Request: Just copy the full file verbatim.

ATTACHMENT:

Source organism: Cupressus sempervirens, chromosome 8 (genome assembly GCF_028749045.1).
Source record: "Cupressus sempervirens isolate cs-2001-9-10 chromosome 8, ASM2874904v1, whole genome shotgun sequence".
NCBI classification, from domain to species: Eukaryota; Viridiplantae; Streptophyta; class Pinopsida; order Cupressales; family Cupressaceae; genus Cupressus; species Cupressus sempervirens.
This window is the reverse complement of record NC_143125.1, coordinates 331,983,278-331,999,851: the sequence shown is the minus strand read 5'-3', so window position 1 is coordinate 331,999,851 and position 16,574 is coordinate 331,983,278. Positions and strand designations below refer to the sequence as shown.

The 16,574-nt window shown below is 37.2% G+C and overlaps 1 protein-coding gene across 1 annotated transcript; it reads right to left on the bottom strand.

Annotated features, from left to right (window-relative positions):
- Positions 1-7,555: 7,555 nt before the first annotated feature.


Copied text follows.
Source organism: Cupressus sempervirens, chromosome 8 (genome assembly GCF_028749045.1).
Source record: "Cupressus sempervirens isolate cs-2001-9-10 chromosome 8, ASM2874904v1, whole genome shotgun sequence".
NCBI classification, from domain to species: Eukaryota; Viridiplantae; Streptophyta; class Pinopsida; order Cupressales; family Cupressaceae; genus Cupressus; species Cupressus sempervirens.
This window is the reverse complement of record NC_143125.1, coordinates 331,983,278-331,999,851: the sequence shown is the minus strand read 5'-3', so window position 1 is coordinate 331,999,851 and position 16,574 is coordinate 331,983,278. Positions and strand designations below refer to the sequence as shown.

The 16,574-nt window shown below is 37.2% G+C and overlaps 1 protein-coding gene across 1 annotated transcript; it reads right to left on the bottom strand.

Annotated features, from left to right (window-relative positions):
- Positions 1-7,555: 7,555 nt before the first annotated feature.